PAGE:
Identified, as I am, by birth, and every other tie, with the South, a slaveholder, and feeling as warmly for my native State as any man can do, I am yet compelled by my sense of fair dealing, and my respect for the Constitution of our country, to declare that I see nothing in the bare election of Mr. Lincoln which would justify the South in taking any steps tending toward a separation of these States. Mr. Lincoln being elected, I am willing to await further results. If he will administer the Government in a proper and patriotic manner, we are all bound to submit to his Administration, much as we may have opposed his election.

"The objects of this Association shall be to encourage Southern independence of interest and feeling, and to promote concert of action among the Southern States. And should any State or States, in the exercise of their sovereign right, withdraw from the Union, and the Federal Government attempt coercion, to extend to such State or States our cordial support and sympathy; to use all honorable means to bring about, under the sanction of a State Con-him vention, the withdrawal of the State of Louisiana from the present Union, and the assertion of her independence and sovereignty; and, finally, to promote in every way the establishment of a Confederate Government of the Southern States, or such of them as will unite for that purpose."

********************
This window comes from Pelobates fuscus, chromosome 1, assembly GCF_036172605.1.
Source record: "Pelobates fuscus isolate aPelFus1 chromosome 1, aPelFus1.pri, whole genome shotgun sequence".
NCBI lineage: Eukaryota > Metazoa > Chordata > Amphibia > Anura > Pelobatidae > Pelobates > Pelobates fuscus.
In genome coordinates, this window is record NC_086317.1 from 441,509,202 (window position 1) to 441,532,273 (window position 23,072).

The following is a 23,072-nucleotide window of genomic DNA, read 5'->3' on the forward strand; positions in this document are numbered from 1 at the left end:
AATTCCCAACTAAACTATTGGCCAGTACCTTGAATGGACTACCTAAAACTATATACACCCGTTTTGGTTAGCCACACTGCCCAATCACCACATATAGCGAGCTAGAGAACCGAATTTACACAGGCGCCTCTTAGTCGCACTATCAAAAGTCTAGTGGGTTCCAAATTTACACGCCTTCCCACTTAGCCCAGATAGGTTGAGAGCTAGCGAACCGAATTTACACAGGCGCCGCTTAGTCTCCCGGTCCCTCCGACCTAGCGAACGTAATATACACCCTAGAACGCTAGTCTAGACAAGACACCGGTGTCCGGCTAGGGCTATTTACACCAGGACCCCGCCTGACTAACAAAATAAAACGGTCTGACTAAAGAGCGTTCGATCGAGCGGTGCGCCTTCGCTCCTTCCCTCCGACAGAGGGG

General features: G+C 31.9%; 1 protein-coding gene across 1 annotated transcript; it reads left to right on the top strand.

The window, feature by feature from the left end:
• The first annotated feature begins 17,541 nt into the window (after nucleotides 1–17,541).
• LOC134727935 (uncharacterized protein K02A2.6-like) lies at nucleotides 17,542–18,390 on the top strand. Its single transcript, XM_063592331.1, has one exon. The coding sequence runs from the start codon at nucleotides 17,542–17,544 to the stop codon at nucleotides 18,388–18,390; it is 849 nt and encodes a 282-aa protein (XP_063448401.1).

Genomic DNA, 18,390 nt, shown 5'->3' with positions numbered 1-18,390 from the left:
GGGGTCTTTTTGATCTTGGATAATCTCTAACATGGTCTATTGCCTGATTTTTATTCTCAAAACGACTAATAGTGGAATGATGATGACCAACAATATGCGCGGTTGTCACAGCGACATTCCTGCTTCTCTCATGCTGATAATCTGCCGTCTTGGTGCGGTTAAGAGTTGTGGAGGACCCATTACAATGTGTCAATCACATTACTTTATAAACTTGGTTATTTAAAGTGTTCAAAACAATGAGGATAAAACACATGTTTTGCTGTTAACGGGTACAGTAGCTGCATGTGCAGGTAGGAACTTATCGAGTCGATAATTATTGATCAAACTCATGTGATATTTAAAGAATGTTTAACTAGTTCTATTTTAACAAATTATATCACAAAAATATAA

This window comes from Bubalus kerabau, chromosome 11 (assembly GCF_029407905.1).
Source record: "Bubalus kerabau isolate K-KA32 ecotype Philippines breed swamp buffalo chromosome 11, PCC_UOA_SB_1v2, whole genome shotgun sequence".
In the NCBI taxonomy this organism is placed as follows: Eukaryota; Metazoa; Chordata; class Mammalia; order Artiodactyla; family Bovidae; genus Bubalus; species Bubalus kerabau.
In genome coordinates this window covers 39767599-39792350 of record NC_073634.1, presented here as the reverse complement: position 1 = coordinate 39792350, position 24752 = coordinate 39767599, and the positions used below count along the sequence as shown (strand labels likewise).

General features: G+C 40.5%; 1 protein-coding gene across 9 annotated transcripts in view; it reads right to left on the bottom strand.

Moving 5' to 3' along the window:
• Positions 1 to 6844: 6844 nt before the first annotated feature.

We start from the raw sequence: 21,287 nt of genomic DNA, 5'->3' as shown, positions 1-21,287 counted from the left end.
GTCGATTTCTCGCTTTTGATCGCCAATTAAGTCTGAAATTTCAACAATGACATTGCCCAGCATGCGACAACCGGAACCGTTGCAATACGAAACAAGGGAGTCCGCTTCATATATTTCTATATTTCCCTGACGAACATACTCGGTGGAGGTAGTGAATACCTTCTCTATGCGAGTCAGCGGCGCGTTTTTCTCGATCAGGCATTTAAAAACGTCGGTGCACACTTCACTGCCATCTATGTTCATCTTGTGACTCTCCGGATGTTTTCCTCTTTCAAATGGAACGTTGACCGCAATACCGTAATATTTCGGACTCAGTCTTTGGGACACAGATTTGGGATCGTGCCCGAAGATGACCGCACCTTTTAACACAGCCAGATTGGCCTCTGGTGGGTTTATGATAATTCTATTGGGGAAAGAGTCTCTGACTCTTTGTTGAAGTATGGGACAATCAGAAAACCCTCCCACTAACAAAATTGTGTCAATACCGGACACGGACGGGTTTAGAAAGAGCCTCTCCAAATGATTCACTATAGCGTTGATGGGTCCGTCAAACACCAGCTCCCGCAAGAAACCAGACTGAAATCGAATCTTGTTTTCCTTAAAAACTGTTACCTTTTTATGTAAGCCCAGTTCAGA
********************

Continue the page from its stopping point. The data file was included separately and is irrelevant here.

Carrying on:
The Legislature of North North Carolina Legis. Carolina did not act, during November, definitely on the questions of relations with the Federal Government. Resolutions were introduced on the 22d, by Mr. Ferrebee, strongly Union in their nature, denying the right of secession, &c., &c.

Various substitutes were offered, but all were tabled, and no action taken. On the 24th, Mr. Slade introduced a resolution which was referred to the Committee on Federal Relations, as follows:

"That without intending any menace or threat, it is the opinion of this General Assembly, that in case